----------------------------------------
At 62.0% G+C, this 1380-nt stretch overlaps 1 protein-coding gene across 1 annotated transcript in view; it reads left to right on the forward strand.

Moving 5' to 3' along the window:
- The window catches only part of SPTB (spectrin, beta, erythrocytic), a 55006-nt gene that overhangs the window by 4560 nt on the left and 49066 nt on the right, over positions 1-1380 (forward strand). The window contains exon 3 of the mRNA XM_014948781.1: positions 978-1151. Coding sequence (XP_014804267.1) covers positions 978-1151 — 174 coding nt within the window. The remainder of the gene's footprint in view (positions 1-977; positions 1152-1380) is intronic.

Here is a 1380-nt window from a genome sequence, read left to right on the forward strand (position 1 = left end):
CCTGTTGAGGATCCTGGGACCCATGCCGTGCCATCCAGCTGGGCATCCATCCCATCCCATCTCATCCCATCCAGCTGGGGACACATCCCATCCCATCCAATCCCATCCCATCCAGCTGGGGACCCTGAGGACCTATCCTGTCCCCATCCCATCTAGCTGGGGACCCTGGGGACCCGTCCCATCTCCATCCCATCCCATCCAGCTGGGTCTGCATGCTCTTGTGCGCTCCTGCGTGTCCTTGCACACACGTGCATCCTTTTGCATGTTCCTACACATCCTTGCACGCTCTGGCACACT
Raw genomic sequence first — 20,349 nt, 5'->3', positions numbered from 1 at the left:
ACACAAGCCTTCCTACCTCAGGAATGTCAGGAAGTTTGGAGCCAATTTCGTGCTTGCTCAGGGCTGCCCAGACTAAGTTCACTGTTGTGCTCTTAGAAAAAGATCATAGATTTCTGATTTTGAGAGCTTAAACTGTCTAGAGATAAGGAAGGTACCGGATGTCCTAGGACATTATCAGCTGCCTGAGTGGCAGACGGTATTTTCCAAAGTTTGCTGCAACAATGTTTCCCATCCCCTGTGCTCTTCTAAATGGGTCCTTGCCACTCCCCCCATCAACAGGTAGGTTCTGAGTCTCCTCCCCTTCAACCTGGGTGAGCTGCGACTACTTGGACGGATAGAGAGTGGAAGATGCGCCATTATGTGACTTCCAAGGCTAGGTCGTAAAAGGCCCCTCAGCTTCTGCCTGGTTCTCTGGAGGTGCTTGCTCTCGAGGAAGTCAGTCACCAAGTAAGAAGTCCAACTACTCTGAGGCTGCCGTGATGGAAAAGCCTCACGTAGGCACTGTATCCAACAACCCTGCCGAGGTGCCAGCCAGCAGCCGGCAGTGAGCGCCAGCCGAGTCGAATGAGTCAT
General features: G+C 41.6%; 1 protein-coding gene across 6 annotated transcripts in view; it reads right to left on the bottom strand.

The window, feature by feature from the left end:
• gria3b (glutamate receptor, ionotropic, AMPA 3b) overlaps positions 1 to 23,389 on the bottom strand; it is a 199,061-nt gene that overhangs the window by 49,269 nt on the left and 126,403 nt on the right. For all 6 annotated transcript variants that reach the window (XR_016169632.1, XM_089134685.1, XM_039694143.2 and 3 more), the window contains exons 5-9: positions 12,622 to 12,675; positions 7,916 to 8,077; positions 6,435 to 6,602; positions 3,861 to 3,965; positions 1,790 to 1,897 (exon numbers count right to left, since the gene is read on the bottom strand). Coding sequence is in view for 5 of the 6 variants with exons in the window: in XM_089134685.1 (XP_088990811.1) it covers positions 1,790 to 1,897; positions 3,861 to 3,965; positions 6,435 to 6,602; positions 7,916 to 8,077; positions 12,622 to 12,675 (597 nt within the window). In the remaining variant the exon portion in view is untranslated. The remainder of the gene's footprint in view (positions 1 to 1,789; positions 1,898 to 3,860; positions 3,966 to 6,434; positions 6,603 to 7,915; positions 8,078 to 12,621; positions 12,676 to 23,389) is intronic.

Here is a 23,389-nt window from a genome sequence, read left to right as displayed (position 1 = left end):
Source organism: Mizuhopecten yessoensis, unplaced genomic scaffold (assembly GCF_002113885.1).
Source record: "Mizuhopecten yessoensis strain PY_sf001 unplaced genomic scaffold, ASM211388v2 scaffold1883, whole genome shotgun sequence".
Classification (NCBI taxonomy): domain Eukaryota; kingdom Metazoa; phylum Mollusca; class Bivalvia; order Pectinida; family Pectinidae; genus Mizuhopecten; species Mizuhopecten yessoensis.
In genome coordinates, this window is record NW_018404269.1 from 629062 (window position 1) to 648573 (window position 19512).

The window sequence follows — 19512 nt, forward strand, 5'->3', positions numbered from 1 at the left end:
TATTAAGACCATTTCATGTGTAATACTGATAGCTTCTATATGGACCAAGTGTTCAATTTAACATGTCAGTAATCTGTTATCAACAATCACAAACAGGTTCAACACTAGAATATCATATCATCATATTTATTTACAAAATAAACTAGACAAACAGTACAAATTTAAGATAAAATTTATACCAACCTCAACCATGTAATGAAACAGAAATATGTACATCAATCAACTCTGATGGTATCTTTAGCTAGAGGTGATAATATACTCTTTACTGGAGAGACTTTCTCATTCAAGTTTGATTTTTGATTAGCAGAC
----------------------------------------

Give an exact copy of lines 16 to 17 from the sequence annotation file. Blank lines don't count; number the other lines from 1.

The window sequence follows — 19512 nt, forward strand, 5'->3', positions numbered from 1 at the left end:
TATTAAGACCATTTCATGTGTAATACTGATAGCTTCTATATGGACCAAGTGTTCAATTTAACATGTCAGTAATCTGTTATCAACAATCACAAACAGGTTCAACACTAGAATATCATATCATCATATTTATTTACAAAATAAACTAGACAAACAGTACAAATTTAAGATAAAATTTATACCAACCTCAACCATGTAATGAAACAGAAATATGTACATCAATCAACTCTGATGGTATCTTTAGCTAGAGGTGATAATATACTCTTTACTGGAGAGACTTTCTCATTCAAGTTTGATTTTTGATTAGCAGAC